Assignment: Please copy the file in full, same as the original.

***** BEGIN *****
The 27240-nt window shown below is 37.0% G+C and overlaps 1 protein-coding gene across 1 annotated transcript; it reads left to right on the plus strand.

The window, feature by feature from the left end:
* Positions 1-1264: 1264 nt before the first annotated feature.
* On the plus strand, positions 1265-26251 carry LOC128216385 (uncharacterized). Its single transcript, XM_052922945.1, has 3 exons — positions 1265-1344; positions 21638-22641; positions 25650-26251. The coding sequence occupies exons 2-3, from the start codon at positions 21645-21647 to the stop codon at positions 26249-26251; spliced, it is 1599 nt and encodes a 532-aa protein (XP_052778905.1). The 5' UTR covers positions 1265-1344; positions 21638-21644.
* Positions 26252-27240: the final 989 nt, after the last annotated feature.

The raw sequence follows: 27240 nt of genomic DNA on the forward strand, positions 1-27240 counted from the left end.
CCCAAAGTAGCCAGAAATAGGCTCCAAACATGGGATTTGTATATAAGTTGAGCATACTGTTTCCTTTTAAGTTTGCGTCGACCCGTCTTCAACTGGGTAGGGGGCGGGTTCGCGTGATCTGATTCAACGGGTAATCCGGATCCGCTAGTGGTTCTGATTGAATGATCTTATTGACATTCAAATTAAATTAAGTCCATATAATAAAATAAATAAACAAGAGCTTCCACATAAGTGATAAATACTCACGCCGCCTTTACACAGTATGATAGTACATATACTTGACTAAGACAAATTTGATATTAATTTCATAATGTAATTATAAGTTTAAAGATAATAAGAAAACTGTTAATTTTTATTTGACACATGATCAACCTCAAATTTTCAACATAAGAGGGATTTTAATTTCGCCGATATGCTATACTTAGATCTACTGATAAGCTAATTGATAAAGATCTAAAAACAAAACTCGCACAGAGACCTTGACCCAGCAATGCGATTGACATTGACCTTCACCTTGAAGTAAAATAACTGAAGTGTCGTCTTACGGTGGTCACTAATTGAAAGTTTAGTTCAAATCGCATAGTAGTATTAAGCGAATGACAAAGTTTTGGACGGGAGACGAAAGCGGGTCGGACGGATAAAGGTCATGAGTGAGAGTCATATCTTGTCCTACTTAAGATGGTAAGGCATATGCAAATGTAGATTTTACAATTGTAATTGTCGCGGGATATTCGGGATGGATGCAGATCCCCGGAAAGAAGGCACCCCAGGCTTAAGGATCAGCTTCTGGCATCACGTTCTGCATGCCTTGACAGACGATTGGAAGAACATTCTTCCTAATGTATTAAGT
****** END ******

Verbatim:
The 27240-nt window shown below is 37.0% G+C and overlaps 1 protein-coding gene across 1 annotated transcript; it reads left to right on the plus strand.

The window, feature by feature from the left end:
* Positions 1-1264: 1264 nt before the first annotated feature.
* On the plus strand, positions 1265-26251 carry LOC128216385 (uncharacterized). Its single transcript, XM_052922945.1, has 3 exons — positions 1265-1344; positions 21638-22641; positions 25650-26251. The coding sequence occupies exons 2-3, from the start codon at positions 21645-21647 to the stop codon at positions 26249-26251; spliced, it is 1599 nt and encodes a 532-aa protein (XP_052778905.1). The 5' UTR covers positions 1265-1344; positions 21638-21644.
* Positions 26252-27240: the final 989 nt, after the last annotated feature.

The raw sequence follows: 27240 nt of genomic DNA on the forward strand, positions 1-27240 counted from the left end.
CCCAAAGTAGCCAGAAATAGGCTCCAAACATGGGATTTGTATATAAGTTGAGCATACTGTTTCCTTTTAAGTTTGCGTCGACCCGTCTTCAACTGGGTAGGGGGCGGGTTCGCGTGATCTGATTCAACGGGTAATCCGGATCCGCTAGTGGTTCTGATTGAATGATCTTATTGACATTCAAATTAAATTAAGTCCATATAATAAAATAAATAAACAAGAGCTTCCACATAAGTGATAAATACTCACGCCGCCTTTACACAGTATGATAGTACATATACTTGACTAAGACAAATTTGATATTAATTTCATAATGTAATTATAAGTTTAAAGATAATAAGAAAACTGTTAATTTTTATTTGACACATGATCAACCTCAAATTTTCAACATAAGAGGGATTTTAATTTCGCCGATATGCTATACTTAGATCTACTGATAAGCTAATTGATAAAGATCTAAAAACAAAACTCGCACAGAGACCTTGACCCAGCAATGCGATTGACATTGACCTTCACCTTGAAGTAAAATAACTGAAGTGTCGTCTTACGGTGGTCACTAATTGAAAGTTTAGTTCAAATCGCATAGTAGTATTAAGCGAATGACAAAGTTTTGGACGGGAGACGAAAGCGGGTCGGACGGATAAAGGTCATGAGTGAGAGTCATATCTTGTCCTACTTAAGATGGTAAGGCATATGCAAATGTAGATTTTACAATTGTAATTGTCGCGGGATATTCGGGATGGATGCAGATCCCCGGAAAGAAGGCACCCCAGGCTTAAGGATCAGCTTCTGGCATCACGTTCTGCATGCCTTGACAGACGATTGGAAGAACATTCTTCCTAATGTATTAAGT